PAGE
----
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artisanal film reviews | by maryann johanson

What makes a movie star a movie star? (QOTW)

To Cath a Thief Grace Kelly Cary Grant

Film critic Stephen Witty explores the differences between movie stars and actors this weekend at NJ.com. A taste:

[B]eing an actor, and being a star, are different jobs, requiring different skill sets. And if very few people can truly master one, it’s even harder to find someone who can handle both.

Actors find the character inside themselves; stars find themselves in the character. Actors work within a genre; a star is their own genre.

And Hollywood relies on this. People don’t say they’re going to see an action movie; they say they’re going to see “the new Tom Cruise picture.” Stars are brand names. They are marketing.

They are also, for many of us, a kind of code for describing ourselves and deciphering others. Is your idea of masculinity Bogie or the Duke? Is your idea of comedy Tina Fey or Adam Sandler? Friendships – and marriages – have foundered on less.

There’s a lot more, and well worth a read. But I want to talk even more broadly:

What makes a movie star a movie star?

What are the ineffably qualities that create stardom or extend it? Is it about fantasy — This beautiful person is more than human — or is it about connection: This person somehow represents all of us? What are the most appealing qualities of the biggest and best movie stars? And who is your ultimate movie star?

Have fun!

(If you have a suggestion for a Question, feel free to email me.)



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  • RogerBW

    I think that a lot of star- and celebrity-appreciation is a two-stage process: the real person is converted to a media image, and that media image is then anthropomorphised by the audience into someone they feel positively about (like, lust after, care about, whatever). This sort of thing has to stay vague and uncontentious to be generally applicable, and I think this is one reason for celbrity decay: as people find out more about their idols and the image is contradicted by fact, they feel let down and look for a new one.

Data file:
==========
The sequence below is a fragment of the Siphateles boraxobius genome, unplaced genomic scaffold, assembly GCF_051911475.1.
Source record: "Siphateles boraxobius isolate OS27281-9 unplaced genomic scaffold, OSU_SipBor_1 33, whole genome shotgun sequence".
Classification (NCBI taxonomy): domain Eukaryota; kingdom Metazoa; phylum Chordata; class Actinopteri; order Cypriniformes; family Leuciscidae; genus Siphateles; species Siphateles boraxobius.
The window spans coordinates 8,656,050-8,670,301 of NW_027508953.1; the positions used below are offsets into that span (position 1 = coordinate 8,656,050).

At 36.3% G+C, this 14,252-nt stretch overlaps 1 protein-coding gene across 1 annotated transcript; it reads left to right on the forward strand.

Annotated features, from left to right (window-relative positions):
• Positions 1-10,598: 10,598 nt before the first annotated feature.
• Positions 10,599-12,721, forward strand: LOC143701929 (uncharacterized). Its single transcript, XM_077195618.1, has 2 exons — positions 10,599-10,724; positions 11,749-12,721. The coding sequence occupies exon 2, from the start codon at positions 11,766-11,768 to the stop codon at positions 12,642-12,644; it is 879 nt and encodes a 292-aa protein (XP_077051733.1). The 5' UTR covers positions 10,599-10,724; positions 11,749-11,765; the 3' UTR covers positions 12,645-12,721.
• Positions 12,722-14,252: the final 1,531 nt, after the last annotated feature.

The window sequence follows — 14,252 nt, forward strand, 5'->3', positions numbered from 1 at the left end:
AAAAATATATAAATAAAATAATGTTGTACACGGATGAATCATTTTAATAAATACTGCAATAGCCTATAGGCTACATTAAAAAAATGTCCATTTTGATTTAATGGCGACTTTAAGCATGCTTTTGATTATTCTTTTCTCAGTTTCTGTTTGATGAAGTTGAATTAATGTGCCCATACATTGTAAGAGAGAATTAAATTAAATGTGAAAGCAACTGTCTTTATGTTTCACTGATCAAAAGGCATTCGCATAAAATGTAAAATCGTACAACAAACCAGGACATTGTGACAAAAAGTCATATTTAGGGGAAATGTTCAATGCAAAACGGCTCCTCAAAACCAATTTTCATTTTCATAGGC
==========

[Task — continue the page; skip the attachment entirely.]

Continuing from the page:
• Patrick

    Success + Personality (Talent is optional).

  • Judy

    This is an interesting question, especially since I feel like we’ve been watching the very deliberate transformation of Benedict Cumberbatch from “actor” to “star”; and the shifting of David Tennant from on the way to “star” back to “actor”. I have never had the awareness to be able to observe the process before, so I am finding it fascinating. DT has always said that he has never had a plan for his career. And I think that is clear in his career trajectory. BC clearly has a plan, and is following it with absolute fealty. He has said that he looked at Clooney, Pitt and others and thought they had a good model to follow. Becoming a star nowadays appears to be an unrelenting marketing job — along with being a great and appealing talent — and being willing to do whatever it takes to make the “product” (the star) a success. Just like being an entrepreneur building a successful company. I don’t mean to imply any judgement here — both are good choices, just different.

  • MisterAntrobus

    I think Nicholas Meyer, director of the two best Star Trek movies, provided the most succinct and elegant distinction between actor and star: “An actor is someone who pretends to be somebody else. A movie star is somebody who pretends that somebody else is them (sic).”

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